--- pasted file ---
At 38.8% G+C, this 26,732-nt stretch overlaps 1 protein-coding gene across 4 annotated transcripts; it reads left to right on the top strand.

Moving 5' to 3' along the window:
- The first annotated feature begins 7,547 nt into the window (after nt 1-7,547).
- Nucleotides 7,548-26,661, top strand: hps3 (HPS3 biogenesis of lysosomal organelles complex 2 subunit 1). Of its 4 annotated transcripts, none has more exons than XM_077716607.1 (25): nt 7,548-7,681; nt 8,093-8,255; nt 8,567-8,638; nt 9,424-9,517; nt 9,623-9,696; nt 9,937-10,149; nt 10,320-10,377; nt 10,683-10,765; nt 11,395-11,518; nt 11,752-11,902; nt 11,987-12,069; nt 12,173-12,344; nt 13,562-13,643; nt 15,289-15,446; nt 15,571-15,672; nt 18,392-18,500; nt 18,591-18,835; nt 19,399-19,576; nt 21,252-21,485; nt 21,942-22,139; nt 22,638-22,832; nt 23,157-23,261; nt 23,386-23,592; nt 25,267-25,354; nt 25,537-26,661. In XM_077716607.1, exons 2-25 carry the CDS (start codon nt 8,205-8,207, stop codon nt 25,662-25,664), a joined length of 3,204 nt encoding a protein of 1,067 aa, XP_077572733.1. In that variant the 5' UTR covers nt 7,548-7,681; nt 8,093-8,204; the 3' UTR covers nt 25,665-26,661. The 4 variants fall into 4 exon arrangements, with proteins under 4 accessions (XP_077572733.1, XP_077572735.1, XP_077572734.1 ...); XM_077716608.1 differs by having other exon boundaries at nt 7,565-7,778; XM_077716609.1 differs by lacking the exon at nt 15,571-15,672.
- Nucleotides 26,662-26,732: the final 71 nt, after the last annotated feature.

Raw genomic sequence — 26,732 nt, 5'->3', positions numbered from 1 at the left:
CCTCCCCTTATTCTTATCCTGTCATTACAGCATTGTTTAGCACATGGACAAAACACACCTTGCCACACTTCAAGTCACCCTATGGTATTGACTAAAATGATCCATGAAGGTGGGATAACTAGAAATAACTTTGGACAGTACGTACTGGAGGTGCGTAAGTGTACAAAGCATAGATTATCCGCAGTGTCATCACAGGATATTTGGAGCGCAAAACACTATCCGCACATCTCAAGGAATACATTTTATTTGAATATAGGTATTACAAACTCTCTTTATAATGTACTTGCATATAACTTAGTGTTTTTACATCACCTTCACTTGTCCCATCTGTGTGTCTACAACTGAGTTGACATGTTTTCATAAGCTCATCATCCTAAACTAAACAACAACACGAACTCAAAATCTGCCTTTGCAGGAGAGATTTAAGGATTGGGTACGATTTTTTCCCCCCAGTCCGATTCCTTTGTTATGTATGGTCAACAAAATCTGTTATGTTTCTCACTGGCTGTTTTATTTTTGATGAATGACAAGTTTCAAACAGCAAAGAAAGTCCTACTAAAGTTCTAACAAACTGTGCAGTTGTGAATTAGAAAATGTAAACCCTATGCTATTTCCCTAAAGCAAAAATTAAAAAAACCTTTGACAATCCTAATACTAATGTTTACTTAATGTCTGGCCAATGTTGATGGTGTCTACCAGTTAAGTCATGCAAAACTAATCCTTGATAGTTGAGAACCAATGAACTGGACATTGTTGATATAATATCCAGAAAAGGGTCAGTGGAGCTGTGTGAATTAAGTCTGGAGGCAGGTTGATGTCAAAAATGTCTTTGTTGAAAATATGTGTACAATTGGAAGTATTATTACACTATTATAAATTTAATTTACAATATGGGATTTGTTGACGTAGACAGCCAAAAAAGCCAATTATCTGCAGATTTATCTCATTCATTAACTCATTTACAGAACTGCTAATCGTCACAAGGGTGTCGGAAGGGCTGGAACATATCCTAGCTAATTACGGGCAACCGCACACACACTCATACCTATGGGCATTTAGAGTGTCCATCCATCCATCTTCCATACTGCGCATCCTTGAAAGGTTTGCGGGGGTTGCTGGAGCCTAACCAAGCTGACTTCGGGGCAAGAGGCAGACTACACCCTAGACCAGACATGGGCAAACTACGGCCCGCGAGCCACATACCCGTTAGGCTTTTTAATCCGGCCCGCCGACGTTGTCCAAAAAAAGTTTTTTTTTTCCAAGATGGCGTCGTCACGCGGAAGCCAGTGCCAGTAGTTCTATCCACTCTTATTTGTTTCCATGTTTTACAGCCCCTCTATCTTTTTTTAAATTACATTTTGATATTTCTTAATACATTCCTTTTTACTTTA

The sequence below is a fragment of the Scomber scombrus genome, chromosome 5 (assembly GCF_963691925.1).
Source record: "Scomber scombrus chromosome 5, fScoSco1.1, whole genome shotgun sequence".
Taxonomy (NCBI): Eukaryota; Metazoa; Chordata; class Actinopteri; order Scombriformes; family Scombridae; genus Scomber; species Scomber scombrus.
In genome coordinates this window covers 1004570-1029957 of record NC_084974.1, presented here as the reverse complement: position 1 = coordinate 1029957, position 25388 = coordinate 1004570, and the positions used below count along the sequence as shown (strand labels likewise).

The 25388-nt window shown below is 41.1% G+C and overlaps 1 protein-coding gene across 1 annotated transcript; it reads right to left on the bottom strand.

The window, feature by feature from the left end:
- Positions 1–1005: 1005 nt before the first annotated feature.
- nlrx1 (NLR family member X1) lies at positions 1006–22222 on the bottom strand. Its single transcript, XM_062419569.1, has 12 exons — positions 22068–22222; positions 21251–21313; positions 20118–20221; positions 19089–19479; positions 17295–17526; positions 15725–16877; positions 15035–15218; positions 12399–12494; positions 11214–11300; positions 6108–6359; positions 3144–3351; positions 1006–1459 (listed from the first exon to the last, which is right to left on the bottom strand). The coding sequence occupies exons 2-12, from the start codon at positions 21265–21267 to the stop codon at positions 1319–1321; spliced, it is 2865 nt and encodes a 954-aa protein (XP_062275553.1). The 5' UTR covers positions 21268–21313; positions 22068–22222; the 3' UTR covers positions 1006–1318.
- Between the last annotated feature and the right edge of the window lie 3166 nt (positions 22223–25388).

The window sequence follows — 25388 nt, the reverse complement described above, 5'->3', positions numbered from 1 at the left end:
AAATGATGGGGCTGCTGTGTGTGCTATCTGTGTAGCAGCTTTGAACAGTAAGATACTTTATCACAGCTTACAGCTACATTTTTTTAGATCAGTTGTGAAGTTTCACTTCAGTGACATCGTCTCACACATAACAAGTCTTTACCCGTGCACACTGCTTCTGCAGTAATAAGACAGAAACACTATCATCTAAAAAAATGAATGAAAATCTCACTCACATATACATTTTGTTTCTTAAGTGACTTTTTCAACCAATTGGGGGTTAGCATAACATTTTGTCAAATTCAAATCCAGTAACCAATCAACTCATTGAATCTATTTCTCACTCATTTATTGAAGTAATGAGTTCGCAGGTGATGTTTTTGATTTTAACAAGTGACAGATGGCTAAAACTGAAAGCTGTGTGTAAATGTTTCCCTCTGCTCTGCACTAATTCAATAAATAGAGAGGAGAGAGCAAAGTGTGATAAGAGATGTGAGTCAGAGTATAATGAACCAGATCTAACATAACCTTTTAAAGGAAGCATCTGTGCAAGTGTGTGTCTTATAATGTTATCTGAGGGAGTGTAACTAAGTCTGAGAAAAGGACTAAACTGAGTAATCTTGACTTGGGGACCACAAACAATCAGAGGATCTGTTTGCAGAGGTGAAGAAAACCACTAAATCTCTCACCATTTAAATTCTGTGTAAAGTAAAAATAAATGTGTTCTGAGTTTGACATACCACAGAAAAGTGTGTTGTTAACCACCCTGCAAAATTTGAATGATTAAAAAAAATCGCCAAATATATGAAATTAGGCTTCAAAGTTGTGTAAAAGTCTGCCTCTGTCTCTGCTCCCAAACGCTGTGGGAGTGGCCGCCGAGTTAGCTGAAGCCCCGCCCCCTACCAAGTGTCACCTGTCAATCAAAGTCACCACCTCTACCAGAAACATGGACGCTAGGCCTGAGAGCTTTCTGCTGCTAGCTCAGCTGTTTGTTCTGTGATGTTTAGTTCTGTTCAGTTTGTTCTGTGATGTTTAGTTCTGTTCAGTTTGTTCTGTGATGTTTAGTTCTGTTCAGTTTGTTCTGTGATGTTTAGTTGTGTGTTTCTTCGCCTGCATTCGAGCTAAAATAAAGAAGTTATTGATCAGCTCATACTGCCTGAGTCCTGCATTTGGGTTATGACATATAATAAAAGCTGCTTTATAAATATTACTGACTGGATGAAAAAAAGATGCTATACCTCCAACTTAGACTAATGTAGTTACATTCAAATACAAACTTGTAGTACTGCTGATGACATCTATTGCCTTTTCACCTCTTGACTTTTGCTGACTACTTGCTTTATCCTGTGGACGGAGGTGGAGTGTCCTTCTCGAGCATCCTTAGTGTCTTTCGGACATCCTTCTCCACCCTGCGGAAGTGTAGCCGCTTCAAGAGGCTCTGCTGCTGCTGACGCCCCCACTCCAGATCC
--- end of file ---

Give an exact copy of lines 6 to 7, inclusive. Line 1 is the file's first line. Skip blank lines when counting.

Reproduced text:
Raw genomic sequence — 26,732 nt, 5'->3', positions numbered from 1 at the left:
CCTCCCCTTATTCTTATCCTGTCATTACAGCATTGTTTAGCACATGGACAAAACACACCTTGCCACACTTCAAGTCACCCTATGGTATTGACTAAAATGATCCATGAAGGTGGGATAACTAGAAATAACTTTGGACAGTACGTACTGGAGGTGCGTAAGTGTACAAAGCATAGATTATCCGCAGTGTCATCACAGGATATTTGGAGCGCAAAACACTATCCGCACATCTCAAGGAATACATTTTATTTGAATATAGGTATTACAAACTCTCTTTATAATGTACTTGCATATAACTTAGTGTTTTTACATCACCTTCACTTGTCCCATCTGTGTGTCTACAACTGAGTTGACATGTTTTCATAAGCTCATCATCCTAAACTAAACAACAACACGAACTCAAAATCTGCCTTTGCAGGAGAGATTTAAGGATTGGGTACGATTTTTTCCCCCCAGTCCGATTCCTTTGTTATGTATGGTCAACAAAATCTGTTATGTTTCTCACTGGCTGTTTTATTTTTGATGAATGACAAGTTTCAAACAGCAAAGAAAGTCCTACTAAAGTTCTAACAAACTGTGCAGTTGTGAATTAGAAAATGTAAACCCTATGCTATTTCCCTAAAGCAAAAATTAAAAAAACCTTTGACAATCCTAATACTAATGTTTACTTAATGTCTGGCCAATGTTGATGGTGTCTACCAGTTAAGTCATGCAAAACTAATCCTTGATAGTTGAGAACCAATGAACTGGACATTGTTGATATAATATCCAGAAAAGGGTCAGTGGAGCTGTGTGAATTAAGTCTGGAGGCAGGTTGATGTCAAAAATGTCTTTGTTGAAAATATGTGTACAATTGGAAGTATTATTACACTATTATAAATTTAATTTACAATATGGGATTTGTTGACGTAGACAGCCAAAAAAGCCAATTATCTGCAGATTTATCTCATTCATTAACTCATTTACAGAACTGCTAATCGTCACAAGGGTGTCGGAAGGGCTGGAACATATCCTAGCTAATTACGGGCAACCGCACACACACTCATACCTATGGGCATTTAGAGTGTCCATCCATCCATCTTCCATACTGCGCATCCTTGAAAGGTTTGCGGGGGTTGCTGGAGCCTAACCAAGCTGACTTCGGGGCAAGAGGCAGACTACACCCTAGACCAGACATGGGCAAACTACGGCCCGCGAGCCACATACCCGTTAGGCTTTTTAATCCGGCCCGCCGACGTTGTCCAAAAAAAGTTTTTTTTTTCCAAGATGGCGTCGTCACGCGGAAGCCAGTGCCAGTAGTTCTATCCACTCTTATTTGTTTCCATGTTTTACAGCCCCTCTATCTTTTTTTAAATTACATTTTGATATTTCTTAATACATTCCTTTTTACTTTA